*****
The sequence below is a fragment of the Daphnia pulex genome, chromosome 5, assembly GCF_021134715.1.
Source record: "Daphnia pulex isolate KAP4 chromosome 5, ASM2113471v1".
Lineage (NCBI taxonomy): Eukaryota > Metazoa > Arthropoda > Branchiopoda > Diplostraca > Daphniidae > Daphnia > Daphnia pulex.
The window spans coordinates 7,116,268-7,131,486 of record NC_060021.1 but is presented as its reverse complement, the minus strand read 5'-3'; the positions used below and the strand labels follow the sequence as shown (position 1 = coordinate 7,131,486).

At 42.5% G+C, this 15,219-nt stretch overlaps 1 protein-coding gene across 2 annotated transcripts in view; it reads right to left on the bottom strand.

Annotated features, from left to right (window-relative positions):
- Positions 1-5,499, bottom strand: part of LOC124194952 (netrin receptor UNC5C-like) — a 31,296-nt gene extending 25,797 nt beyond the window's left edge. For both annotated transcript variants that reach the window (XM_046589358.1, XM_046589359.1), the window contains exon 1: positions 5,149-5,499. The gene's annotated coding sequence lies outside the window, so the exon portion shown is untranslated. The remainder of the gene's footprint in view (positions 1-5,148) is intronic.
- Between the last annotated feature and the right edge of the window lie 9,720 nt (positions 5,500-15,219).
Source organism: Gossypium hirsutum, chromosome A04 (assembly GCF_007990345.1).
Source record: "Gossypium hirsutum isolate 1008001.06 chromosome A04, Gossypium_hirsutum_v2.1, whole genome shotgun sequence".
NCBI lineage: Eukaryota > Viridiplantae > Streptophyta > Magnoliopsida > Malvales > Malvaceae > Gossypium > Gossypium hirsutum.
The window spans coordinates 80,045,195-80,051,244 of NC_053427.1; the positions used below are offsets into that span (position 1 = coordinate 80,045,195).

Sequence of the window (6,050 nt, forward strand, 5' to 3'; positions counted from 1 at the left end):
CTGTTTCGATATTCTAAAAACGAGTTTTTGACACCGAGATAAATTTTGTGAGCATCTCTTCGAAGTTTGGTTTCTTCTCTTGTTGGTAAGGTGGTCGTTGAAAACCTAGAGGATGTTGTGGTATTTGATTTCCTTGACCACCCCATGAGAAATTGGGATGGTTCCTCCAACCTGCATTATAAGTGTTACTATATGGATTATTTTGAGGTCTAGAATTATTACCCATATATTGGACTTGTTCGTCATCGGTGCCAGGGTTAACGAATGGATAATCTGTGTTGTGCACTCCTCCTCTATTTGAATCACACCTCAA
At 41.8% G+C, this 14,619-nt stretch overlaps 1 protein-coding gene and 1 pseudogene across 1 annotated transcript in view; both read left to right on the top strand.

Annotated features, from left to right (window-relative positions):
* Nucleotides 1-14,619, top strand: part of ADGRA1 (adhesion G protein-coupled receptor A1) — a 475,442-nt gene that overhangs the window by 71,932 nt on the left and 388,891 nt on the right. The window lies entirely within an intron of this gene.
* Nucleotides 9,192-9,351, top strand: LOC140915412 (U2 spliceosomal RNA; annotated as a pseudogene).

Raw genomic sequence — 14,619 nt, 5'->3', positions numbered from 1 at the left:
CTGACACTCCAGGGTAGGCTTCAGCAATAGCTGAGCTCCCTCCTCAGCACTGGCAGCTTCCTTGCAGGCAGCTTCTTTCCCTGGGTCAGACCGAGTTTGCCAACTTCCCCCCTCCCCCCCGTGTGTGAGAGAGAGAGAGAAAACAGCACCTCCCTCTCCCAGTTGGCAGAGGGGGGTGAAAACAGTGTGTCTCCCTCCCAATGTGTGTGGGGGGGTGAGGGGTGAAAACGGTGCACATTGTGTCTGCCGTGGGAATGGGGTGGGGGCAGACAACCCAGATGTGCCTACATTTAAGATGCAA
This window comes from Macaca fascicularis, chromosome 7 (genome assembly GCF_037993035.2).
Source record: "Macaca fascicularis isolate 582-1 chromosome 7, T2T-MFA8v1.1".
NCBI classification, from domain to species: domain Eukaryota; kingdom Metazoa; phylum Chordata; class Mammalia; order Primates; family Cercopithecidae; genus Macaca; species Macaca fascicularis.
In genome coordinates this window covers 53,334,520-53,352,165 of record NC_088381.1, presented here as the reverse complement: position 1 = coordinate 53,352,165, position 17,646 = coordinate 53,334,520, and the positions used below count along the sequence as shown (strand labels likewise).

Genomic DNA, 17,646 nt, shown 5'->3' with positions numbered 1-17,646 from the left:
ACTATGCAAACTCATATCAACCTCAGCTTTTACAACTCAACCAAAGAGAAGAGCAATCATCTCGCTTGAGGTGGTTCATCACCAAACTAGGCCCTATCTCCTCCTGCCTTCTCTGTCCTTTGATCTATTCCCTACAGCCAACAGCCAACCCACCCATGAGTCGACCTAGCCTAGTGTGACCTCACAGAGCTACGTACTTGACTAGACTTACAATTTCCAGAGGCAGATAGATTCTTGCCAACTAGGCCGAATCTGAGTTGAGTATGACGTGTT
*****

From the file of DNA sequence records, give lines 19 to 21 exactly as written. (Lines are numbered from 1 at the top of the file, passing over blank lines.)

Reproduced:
Raw genomic sequence — 14,619 nt, 5'->3', positions numbered from 1 at the left:
CTGACACTCCAGGGTAGGCTTCAGCAATAGCTGAGCTCCCTCCTCAGCACTGGCAGCTTCCTTGCAGGCAGCTTCTTTCCCTGGGTCAGACCGAGTTTGCCAACTTCCCCCCTCCCCCCCGTGTGTGAGAGAGAGAGAGAAAACAGCACCTCCCTCTCCCAGTTGGCAGAGGGGGGTGAAAACAGTGTGTCTCCCTCCCAATGTGTGTGGGGGGGTGAGGGGTGAAAACGGTGCACATTGTGTCTGCCGTGGGAATGGGGTGGGGGCAGACAACCCAGATGTGCCTACATTTAAGATGCAA
This window comes from Macaca fascicularis, chromosome 7 (genome assembly GCF_037993035.2).